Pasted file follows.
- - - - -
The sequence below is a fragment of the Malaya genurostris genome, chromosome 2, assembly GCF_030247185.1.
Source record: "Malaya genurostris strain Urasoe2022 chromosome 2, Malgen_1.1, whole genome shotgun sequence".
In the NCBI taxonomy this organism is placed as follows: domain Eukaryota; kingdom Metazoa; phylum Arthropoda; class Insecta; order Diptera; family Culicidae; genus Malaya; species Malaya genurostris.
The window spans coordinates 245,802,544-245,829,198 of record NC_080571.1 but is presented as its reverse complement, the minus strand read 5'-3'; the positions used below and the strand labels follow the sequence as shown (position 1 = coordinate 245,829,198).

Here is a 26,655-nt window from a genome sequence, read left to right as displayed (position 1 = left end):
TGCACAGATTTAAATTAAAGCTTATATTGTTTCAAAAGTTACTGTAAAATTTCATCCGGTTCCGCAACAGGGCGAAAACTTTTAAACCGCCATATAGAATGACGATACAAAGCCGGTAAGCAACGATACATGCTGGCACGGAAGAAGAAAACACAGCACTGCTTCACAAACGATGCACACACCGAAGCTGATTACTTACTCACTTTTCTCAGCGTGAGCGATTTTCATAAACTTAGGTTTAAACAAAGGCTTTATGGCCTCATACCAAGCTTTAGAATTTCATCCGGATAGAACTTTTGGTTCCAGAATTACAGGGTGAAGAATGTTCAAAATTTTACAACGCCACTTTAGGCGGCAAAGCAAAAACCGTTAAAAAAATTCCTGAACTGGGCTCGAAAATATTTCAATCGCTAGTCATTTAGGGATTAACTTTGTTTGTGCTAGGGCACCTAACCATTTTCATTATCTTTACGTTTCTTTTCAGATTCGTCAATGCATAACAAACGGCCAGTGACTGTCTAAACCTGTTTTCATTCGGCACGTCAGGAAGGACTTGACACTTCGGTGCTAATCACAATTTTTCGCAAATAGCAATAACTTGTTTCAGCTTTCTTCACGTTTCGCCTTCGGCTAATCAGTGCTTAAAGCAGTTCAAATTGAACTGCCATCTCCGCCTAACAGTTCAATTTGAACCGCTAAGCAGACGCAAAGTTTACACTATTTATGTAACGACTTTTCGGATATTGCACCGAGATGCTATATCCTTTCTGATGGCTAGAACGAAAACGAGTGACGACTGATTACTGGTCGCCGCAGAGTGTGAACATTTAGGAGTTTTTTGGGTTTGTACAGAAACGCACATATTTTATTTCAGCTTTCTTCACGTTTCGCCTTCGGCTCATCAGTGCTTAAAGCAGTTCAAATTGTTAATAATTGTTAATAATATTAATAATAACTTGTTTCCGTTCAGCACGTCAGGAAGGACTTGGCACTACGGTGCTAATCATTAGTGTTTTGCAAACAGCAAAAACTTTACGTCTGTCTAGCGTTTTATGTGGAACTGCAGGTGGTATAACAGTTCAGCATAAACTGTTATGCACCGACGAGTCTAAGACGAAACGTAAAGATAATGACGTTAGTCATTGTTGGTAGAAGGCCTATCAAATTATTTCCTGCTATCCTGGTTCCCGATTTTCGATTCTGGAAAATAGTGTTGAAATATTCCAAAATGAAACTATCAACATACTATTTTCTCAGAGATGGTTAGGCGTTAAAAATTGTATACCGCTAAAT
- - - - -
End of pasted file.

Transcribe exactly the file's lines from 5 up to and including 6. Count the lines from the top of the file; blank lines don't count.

Here is a 26,655-nt window from a genome sequence, read left to right as displayed (position 1 = left end):
TGCACAGATTTAAATTAAAGCTTATATTGTTTCAAAAGTTACTGTAAAATTTCATCCGGTTCCGCAACAGGGCGAAAACTTTTAAACCGCCATATAGAATGACGATACAAAGCCGGTAAGCAACGATACATGCTGGCACGGAAGAAGAAAACACAGCACTGCTTCACAAACGATGCACACACCGAAGCTGATTACTTACTCACTTTTCTCAGCGTGAGCGATTTTCATAAACTTAGGTTTAAACAAAGGCTTTATGGCCTCATACCAAGCTTTAGAATTTCATCCGGATAGAACTTTTGGTTCCAGAATTACAGGGTGAAGAATGTTCAAAATTTTACAACGCCACTTTAGGCGGCAAAGCAAAAACCGTTAAAAAAATTCCTGAACTGGGCTCGAAAATATTTCAATCGCTAGTCATTTAGGGATTAACTTTGTTTGTGCTAGGGCACCTAACCATTTTCATTATCTTTACGTTTCTTTTCAGATTCGTCAATGCATAACAAACGGCCAGTGACTGTCTAAACCTGTTTTCATTCGGCACGTCAGGAAGGACTTGACACTTCGGTGCTAATCACAATTTTTCGCAAATAGCAATAACTTGTTTCAGCTTTCTTCACGTTTCGCCTTCGGCTAATCAGTGCTTAAAGCAGTTCAAATTGAACTGCCATCTCCGCCTAACAGTTCAATTTGAACCGCTAAGCAGACGCAAAGTTTACACTATTTATGTAACGACTTTTCGGATATTGCACCGAGATGCTATATCCTTTCTGATGGCTAGAACGAAAACGAGTGACGACTGATTACTGGTCGCCGCAGAGTGTGAACATTTAGGAGTTTTTTGGGTTTGTACAGAAACGCACATATTTTATTTCAGCTTTCTTCACGTTTCGCCTTCGGCTCATCAGTGCTTAAAGCAGTTCAAATTGTTAATAATTGTTAATAATATTAATAATAACTTGTTTCCGTTCAGCACGTCAGGAAGGACTTGGCACTACGGTGCTAATCATTAGTGTTTTGCAAACAGCAAAAACTTTACGTCTGTCTAGCGTTTTATGTGGAACTGCAGGTGGTATAACAGTTCAGCATAAACTGTTATGCACCGACGAGTCTAAGACGAAACGTAAAGATAATGACGTTAGTCATTGTTGGTAGAAGGCCTATCAAATTATTTCCTGCTATCCTGGTTCCCGATTTTCGATTCTGGAAAATAGTGTTGAAATATTCCAAAATGAAACTATCAACATACTATTTTCTCAGAGATGGTTAGGCGTTAAAAATTGTATACCGCTAAAT